While ‘Set It Off’ succeeds in showcasing Offset’s more lighthearted side, his vulnerability pierces through more than he credits himself for during our interview. Tracks like ‘Say My Grace’, ‘Upside Down’, ‘Don’t You Lie’ and ‘Dissolve’ reflect on themes of loss, loneliness and love, and are sequenced through the album in a way that provides a seamless listening experience between uptempo records designed for the live show and the vulnerable moments that would draw Offset’s fans in closer to the artist behind them.

“We felt like the fans would really love that,” explains G. “To understand him on a deeper level, whether it’s about his past or whether it’s about things that he deals with daily – being famous, his relationship, family, losing his brother. So a lot of that stuff was kind of sprinkled in throughout the project. He’s not gonna go out into the world and say it, but if you listen, and you’re a fan of music, then you hear those moments throughout the record.”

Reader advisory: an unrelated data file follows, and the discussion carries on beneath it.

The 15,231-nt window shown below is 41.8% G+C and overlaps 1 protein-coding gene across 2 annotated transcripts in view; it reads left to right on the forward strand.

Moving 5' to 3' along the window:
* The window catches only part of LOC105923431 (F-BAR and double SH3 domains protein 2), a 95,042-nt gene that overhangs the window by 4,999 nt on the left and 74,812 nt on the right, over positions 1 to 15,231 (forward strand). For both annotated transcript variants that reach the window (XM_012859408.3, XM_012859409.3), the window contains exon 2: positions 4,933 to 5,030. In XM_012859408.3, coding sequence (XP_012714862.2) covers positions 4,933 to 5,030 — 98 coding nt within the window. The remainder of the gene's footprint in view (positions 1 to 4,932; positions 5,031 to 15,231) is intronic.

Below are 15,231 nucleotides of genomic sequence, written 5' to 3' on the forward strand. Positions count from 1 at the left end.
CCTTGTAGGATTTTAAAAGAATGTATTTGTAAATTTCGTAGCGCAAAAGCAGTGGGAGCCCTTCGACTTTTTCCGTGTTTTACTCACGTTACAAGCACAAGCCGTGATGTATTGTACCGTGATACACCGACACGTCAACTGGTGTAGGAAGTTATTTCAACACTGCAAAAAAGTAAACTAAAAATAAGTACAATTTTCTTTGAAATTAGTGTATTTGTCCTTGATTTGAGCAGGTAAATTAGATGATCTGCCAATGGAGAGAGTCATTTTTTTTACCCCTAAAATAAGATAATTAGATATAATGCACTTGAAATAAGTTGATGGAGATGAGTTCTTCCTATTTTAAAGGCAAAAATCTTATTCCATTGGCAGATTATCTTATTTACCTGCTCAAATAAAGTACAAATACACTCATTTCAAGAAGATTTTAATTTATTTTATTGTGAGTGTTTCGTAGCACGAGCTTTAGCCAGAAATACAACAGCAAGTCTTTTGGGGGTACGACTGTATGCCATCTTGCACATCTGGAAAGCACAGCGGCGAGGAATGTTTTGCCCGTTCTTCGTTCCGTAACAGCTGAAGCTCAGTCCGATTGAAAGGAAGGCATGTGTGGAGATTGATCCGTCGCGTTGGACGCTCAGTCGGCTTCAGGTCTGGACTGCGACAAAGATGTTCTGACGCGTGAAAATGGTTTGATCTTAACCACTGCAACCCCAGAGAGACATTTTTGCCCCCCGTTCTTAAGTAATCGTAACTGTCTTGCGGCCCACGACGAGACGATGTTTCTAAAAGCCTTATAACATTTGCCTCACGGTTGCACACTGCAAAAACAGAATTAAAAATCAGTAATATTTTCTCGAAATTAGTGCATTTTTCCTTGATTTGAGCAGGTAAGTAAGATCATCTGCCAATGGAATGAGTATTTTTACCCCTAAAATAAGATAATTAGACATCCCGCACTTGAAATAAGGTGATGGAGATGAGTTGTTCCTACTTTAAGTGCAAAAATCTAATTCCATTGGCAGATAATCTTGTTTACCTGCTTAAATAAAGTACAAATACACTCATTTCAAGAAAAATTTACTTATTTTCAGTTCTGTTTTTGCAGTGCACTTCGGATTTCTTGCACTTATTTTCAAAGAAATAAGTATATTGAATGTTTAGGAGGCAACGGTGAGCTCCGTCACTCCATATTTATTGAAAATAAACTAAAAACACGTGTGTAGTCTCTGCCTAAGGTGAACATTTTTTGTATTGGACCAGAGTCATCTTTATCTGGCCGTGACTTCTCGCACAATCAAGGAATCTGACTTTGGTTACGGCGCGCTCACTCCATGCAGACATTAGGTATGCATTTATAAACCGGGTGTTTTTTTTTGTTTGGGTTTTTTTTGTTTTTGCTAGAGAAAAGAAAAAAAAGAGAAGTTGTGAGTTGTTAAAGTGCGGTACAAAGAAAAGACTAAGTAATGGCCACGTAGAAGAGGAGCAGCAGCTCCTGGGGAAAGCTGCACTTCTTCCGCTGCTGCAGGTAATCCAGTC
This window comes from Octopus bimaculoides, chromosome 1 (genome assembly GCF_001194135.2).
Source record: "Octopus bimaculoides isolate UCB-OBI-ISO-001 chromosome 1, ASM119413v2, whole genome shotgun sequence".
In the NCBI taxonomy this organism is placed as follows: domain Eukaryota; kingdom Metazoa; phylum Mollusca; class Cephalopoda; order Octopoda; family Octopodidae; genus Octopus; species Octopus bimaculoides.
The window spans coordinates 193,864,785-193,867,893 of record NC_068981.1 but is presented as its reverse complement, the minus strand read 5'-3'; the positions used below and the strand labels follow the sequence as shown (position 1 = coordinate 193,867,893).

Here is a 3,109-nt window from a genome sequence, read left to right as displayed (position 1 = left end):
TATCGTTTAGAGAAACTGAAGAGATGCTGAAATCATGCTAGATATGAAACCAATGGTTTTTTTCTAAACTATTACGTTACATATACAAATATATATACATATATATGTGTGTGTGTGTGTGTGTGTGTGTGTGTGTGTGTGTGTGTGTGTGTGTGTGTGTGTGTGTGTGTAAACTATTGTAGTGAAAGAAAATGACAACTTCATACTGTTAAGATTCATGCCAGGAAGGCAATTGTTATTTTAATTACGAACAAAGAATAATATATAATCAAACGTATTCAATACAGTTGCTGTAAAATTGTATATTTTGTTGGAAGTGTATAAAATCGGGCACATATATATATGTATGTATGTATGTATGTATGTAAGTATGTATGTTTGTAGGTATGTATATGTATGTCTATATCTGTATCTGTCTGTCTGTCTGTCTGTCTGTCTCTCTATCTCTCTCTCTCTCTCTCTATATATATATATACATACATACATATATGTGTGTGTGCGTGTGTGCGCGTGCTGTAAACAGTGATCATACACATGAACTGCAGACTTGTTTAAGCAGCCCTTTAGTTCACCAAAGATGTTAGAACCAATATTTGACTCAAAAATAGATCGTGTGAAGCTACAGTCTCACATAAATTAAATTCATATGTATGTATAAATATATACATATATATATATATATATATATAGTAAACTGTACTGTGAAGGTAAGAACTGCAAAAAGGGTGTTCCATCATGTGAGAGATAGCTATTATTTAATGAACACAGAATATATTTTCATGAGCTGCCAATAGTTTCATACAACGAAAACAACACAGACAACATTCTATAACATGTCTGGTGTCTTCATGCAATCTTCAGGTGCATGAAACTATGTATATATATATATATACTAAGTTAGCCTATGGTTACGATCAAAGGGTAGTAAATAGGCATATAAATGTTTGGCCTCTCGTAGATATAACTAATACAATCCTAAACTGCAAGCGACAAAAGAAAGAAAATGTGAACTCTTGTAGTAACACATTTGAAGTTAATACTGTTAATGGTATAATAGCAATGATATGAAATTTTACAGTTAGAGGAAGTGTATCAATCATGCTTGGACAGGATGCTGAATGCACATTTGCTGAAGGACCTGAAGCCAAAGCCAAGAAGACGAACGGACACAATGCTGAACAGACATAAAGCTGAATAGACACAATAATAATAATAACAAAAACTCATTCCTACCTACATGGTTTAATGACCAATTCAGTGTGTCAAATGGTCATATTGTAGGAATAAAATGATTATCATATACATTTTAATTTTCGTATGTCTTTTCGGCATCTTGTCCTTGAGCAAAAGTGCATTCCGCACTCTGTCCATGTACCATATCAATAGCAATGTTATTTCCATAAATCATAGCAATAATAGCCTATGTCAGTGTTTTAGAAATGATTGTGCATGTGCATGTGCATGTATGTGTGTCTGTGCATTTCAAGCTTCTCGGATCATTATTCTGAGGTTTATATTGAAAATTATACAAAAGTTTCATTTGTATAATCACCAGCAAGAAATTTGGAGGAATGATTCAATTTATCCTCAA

The album closes on a particularly reflective note. ‘Healthy’ is a short, melodic piece acknowledging the dangers of suppressing emotions. “‘Healthy’ was me pouring out how I felt, being by myself. It’s kinda hard doing it this way by myself… It was kind of hard in the beginning. Just showing people a little emotional side,” says Offset. At its conclusion, ‘Set It Off’ returns to the man behind the music, but this time on his own terms. “I didn’t want to keep putting a light towards my hard times,” he says. “But on that record at the end, it was just letting you know I still go through it. I’m still a human.”

Order your copy of CLASH 127 here.

Words: Grant Brydon

Photography: Erwan Blaszka

Creative Direction: Offset & She She Pendleton

Hair: Ebony ‘Lady Lockz’ Wright & Joshua Meekins